The long-rumored service from Apple that would let users grab movies and TV shows from the cloud as opposed to relying on downloaded files is said to be on the verge of launching.
Blog AppAdvice today said Apple is "on the edge" of rolling out iTunes Replay, a feature that was originally in 2009 as a way to stream movies and TV shows, negating the need to fill up local storage with those files.
At the beginning of this week, a software update to the Apple TV and back-end changes in iTunes on the desktop and iOS devices that might have been lost due to hardware failure or accidentally deleted. Movies were notably left out of the equation, and the re-downloading feature was not given any name.
According to AppAdvice's report, Apple is giving content that's been licensed for replay a special icon to denote that it can be re-downloaded, since not all content is expected to be included at launch. The report also claims that there could be additional rules that limit the number of times content can be downloaded, presumably to require that users purchase another license if they abuse the system.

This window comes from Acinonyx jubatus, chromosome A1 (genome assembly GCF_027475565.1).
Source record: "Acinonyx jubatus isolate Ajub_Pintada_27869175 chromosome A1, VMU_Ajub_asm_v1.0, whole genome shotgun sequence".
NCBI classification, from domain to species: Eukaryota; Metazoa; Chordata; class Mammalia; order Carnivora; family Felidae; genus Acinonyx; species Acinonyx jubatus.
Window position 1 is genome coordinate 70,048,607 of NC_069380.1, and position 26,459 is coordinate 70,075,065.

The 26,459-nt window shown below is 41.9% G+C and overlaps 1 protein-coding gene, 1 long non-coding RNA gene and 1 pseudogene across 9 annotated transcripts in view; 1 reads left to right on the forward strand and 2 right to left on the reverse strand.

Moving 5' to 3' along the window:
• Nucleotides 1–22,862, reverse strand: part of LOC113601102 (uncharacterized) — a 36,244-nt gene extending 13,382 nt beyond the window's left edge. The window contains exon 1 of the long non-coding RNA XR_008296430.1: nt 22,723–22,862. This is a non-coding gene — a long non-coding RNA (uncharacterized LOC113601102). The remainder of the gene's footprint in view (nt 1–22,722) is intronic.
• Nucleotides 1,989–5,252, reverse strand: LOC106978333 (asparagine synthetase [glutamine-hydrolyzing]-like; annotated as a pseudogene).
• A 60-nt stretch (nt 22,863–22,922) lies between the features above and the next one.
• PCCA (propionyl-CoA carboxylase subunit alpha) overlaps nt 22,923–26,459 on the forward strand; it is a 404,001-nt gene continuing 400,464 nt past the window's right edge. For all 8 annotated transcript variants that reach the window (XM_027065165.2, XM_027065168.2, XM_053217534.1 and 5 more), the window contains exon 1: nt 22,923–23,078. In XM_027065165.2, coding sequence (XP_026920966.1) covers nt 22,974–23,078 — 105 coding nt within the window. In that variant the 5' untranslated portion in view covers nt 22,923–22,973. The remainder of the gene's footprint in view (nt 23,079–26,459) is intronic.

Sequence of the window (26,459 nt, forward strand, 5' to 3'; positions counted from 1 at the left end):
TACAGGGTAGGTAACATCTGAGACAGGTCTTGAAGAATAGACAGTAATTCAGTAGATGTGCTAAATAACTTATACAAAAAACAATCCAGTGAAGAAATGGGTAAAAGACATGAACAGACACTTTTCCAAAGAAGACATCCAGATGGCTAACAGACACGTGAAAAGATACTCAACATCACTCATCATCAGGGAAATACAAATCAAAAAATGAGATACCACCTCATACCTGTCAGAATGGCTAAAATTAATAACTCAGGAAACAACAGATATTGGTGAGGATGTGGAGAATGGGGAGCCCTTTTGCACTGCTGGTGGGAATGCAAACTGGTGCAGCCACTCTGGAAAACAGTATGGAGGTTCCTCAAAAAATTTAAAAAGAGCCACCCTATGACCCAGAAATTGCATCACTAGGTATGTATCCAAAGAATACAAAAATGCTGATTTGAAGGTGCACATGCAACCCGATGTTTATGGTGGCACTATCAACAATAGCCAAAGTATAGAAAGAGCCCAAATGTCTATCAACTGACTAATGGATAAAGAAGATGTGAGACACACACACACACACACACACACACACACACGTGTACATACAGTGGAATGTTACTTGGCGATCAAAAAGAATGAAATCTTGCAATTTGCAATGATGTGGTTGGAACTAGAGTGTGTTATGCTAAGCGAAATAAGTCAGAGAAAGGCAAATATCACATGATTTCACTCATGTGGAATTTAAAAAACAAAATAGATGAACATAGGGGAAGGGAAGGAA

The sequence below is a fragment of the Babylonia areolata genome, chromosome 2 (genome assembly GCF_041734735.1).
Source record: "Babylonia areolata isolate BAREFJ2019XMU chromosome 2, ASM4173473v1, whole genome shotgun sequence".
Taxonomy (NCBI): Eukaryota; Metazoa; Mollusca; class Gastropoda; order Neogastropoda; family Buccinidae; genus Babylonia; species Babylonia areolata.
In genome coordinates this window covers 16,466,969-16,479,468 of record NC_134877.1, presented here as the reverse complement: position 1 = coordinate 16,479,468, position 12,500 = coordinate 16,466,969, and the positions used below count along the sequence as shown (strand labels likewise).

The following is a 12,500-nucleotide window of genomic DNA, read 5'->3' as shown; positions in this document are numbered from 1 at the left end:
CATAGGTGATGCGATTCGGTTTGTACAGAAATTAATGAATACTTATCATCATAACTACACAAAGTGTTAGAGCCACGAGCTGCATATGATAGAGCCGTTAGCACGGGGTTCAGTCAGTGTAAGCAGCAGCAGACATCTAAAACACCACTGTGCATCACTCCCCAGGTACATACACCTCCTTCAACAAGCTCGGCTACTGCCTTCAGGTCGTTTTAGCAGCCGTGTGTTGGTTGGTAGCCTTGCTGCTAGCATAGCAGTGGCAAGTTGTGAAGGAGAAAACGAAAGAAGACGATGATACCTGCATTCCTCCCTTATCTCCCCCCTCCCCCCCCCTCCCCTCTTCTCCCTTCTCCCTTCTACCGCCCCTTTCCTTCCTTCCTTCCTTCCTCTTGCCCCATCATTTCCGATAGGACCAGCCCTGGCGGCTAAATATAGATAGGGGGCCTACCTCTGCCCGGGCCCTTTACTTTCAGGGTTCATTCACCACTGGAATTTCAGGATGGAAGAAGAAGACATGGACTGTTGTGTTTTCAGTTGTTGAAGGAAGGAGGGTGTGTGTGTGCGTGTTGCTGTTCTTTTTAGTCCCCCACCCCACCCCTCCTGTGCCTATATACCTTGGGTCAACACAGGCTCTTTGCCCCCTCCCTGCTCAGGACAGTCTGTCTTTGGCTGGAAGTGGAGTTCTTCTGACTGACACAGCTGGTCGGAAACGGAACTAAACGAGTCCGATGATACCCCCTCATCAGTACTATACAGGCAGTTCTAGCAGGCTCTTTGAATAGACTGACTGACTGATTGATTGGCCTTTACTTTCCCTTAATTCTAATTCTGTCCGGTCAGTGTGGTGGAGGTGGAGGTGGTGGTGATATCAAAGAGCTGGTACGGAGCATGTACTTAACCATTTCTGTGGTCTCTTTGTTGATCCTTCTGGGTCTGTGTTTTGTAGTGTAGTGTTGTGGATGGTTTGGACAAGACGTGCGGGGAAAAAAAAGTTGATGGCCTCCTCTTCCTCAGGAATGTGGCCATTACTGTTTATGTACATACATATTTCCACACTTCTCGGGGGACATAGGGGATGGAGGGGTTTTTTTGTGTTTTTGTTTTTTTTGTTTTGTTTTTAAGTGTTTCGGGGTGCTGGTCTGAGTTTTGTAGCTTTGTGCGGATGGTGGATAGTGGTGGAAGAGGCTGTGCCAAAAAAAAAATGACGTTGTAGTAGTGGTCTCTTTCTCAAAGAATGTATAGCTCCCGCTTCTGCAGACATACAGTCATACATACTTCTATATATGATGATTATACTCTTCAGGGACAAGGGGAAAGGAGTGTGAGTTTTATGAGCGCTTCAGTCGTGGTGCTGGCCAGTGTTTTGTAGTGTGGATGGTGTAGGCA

Apple in June, a cloud service that can both back up and move files between devices. An important part of that effort, and what was made available well ahead of its coming release this fall, was the capability to re-download previously purchased music tracks and applications. In the case of music tracks this was a landmark move since, like movies and TV content, users became responsible for that downloaded file following purchase, and were unable to re-grab previously purchased files.
In the run-up to iCloud, sources told CNET that, but had run into several problems, including the so-called HBO window or HBO blackout. This exclusivity agreement between HBO and three of the top six film studios requires that other outlets halt sales or distribution of a title if it's currently on HBO, preventing others from distributing that product while in the HBO window.
As for AppAdvice's rumor track record, this particular report comes from Alexander Vaughn, who correctly pegged the iBooks pricing ahead of an official announcement.